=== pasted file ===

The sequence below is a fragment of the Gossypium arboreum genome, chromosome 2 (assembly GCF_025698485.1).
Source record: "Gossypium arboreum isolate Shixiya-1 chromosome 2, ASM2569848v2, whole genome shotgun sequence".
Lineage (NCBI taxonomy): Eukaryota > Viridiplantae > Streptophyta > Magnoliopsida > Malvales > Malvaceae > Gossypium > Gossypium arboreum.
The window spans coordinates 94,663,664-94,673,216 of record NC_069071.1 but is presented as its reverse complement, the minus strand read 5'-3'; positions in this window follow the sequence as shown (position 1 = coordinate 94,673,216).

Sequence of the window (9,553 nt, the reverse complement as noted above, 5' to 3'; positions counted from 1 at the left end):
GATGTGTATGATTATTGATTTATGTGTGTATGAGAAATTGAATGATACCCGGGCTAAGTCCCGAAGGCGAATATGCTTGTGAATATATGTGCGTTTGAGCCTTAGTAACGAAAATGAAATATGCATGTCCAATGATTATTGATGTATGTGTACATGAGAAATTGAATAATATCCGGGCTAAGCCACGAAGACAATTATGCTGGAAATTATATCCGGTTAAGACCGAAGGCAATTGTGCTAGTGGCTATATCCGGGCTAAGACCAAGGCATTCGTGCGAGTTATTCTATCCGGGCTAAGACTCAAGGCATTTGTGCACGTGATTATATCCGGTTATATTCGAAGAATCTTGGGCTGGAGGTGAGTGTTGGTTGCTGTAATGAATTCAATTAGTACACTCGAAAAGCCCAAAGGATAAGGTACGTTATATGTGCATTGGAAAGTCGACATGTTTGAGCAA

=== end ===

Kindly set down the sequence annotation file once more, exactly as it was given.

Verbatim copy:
The sequence below is a fragment of the Gossypium arboreum genome, chromosome 2 (assembly GCF_025698485.1).
Source record: "Gossypium arboreum isolate Shixiya-1 chromosome 2, ASM2569848v2, whole genome shotgun sequence".
Lineage (NCBI taxonomy): Eukaryota > Viridiplantae > Streptophyta > Magnoliopsida > Malvales > Malvaceae > Gossypium > Gossypium arboreum.
The window spans coordinates 94,663,664-94,673,216 of record NC_069071.1 but is presented as its reverse complement, the minus strand read 5'-3'; positions in this window follow the sequence as shown (position 1 = coordinate 94,673,216).

Sequence of the window (9,553 nt, the reverse complement as noted above, 5' to 3'; positions counted from 1 at the left end):
GATGTGTATGATTATTGATTTATGTGTGTATGAGAAATTGAATGATACCCGGGCTAAGTCCCGAAGGCGAATATGCTTGTGAATATATGTGCGTTTGAGCCTTAGTAACGAAAATGAAATATGCATGTCCAATGATTATTGATGTATGTGTACATGAGAAATTGAATAATATCCGGGCTAAGCCACGAAGACAATTATGCTGGAAATTATATCCGGTTAAGACCGAAGGCAATTGTGCTAGTGGCTATATCCGGGCTAAGACCAAGGCATTCGTGCGAGTTATTCTATCCGGGCTAAGACTCAAGGCATTTGTGCACGTGATTATATCCGGTTATATTCGAAGAATCTTGGGCTGGAGGTGAGTGTTGGTTGCTGTAATGAATTCAATTAGTACACTCGAAAAGCCCAAAGGATAAGGTACGTTATATGTGCATTGGAAAGTCGACATGTTTGAGCAA